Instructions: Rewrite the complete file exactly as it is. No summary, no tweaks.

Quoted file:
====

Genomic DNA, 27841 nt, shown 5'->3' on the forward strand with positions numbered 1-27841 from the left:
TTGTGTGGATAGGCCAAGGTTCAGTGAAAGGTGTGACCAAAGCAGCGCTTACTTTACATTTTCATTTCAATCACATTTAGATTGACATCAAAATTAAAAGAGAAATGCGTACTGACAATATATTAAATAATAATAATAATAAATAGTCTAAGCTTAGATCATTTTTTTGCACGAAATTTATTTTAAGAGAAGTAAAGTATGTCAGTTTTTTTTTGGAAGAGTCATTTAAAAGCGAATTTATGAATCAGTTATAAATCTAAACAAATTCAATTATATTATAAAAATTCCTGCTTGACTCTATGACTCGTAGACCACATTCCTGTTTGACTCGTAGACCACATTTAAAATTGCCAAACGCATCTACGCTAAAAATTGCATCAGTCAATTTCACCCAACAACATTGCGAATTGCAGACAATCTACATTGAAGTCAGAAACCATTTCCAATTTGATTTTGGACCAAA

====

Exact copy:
Genomic DNA, 27841 nt, shown 5'->3' on the forward strand with positions numbered 1-27841 from the left:
TTGTGTGGATAGGCCAAGGTTCAGTGAAAGGTGTGACCAAAGCAGCGCTTACTTTACATTTTCATTTCAATCACATTTAGATTGACATCAAAATTAAAAGAGAAATGCGTACTGACAATATATTAAATAATAATAATAATAAATAGTCTAAGCTTAGATCATTTTTTTGCACGAAATTTATTTTAAGAGAAGTAAAGTATGTCAGTTTTTTTTTGGAAGAGTCATTTAAAAGCGAATTTATGAATCAGTTATAAATCTAAACAAATTCAATTATATTATAAAAATTCCTGCTTGACTCTATGACTCGTAGACCACATTCCTGTTTGACTCGTAGACCACATTTAAAATTGCCAAACGCATCTACGCTAAAAATTGCATCAGTCAATTTCACCCAACAACATTGCGAATTGCAGACAATCTACATTGAAGTCAGAAACCATTTCCAATTTGATTTTGGACCAAA